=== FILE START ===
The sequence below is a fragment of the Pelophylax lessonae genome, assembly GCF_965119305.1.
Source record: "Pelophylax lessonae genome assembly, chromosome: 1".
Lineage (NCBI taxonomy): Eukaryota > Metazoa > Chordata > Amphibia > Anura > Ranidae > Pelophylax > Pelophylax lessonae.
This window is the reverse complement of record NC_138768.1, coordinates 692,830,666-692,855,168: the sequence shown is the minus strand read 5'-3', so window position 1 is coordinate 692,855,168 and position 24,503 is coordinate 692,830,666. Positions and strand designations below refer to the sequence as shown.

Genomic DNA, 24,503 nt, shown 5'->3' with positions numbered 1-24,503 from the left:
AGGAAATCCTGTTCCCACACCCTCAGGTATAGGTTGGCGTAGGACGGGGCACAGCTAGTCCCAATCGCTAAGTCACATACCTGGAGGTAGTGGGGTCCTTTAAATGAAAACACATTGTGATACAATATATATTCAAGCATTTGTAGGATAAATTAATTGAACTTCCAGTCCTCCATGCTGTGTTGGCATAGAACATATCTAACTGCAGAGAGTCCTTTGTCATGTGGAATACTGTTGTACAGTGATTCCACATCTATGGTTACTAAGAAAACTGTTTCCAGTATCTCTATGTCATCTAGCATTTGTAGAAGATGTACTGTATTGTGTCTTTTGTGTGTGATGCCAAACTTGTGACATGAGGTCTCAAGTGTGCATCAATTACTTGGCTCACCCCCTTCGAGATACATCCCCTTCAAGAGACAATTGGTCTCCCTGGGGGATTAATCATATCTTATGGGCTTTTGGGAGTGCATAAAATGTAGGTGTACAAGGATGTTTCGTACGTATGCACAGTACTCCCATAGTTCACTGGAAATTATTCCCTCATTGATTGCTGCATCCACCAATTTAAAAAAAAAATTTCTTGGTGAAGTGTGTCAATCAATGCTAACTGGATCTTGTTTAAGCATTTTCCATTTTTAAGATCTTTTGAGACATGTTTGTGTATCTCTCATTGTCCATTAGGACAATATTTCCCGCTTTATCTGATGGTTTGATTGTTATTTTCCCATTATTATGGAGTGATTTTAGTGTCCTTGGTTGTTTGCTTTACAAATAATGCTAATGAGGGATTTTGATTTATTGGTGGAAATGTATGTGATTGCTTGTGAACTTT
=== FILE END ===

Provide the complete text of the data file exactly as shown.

The sequence below is a fragment of the Pelophylax lessonae genome, assembly GCF_965119305.1.
Source record: "Pelophylax lessonae genome assembly, chromosome: 1".
Lineage (NCBI taxonomy): Eukaryota > Metazoa > Chordata > Amphibia > Anura > Ranidae > Pelophylax > Pelophylax lessonae.
This window is the reverse complement of record NC_138768.1, coordinates 692,830,666-692,855,168: the sequence shown is the minus strand read 5'-3', so window position 1 is coordinate 692,855,168 and position 24,503 is coordinate 692,830,666. Positions and strand designations below refer to the sequence as shown.

Genomic DNA, 24,503 nt, shown 5'->3' with positions numbered 1-24,503 from the left:
AGGAAATCCTGTTCCCACACCCTCAGGTATAGGTTGGCGTAGGACGGGGCACAGCTAGTCCCAATCGCTAAGTCACATACCTGGAGGTAGTGGGGTCCTTTAAATGAAAACACATTGTGATACAATATATATTCAAGCATTTGTAGGATAAATTAATTGAACTTCCAGTCCTCCATGCTGTGTTGGCATAGAACATATCTAACTGCAGAGAGTCCTTTGTCATGTGGAATACTGTTGTACAGTGATTCCACATCTATGGTTACTAAGAAAACTGTTTCCAGTATCTCTATGTCATCTAGCATTTGTAGAAGATGTACTGTATTGTGTCTTTTGTGTGTGATGCCAAACTTGTGACATGAGGTCTCAAGTGTGCATCAATTACTTGGCTCACCCCCTTCGAGATACATCCCCTTCAAGAGACAATTGGTCTCCCTGGGGGATTAATCATATCTTATGGGCTTTTGGGAGTGCATAAAATGTAGGTGTACAAGGATGTTTCGTACGTATGCACAGTACTCCCATAGTTCACTGGAAATTATTCCCTCATTGATTGCTGCATCCACCAATTTAAAAAAAAAATTTCTTGGTGAAGTGTGTCAATCAATGCTAACTGGATCTTGTTTAAGCATTTTCCATTTTTAAGATCTTTTGAGACATGTTTGTGTATCTCTCATTGTCCATTAGGACAATATTTCCCGCTTTATCTGATGGTTTGATTGTTATTTTCCCATTATTATGGAGTGATTTTAGTGTCCTTGGTTGTTTGCTTTACAAATAATGCTAATGAGGGATTTTGATTTATTGGTGGAAATGTATGTGATTGCTTGTGAACTTT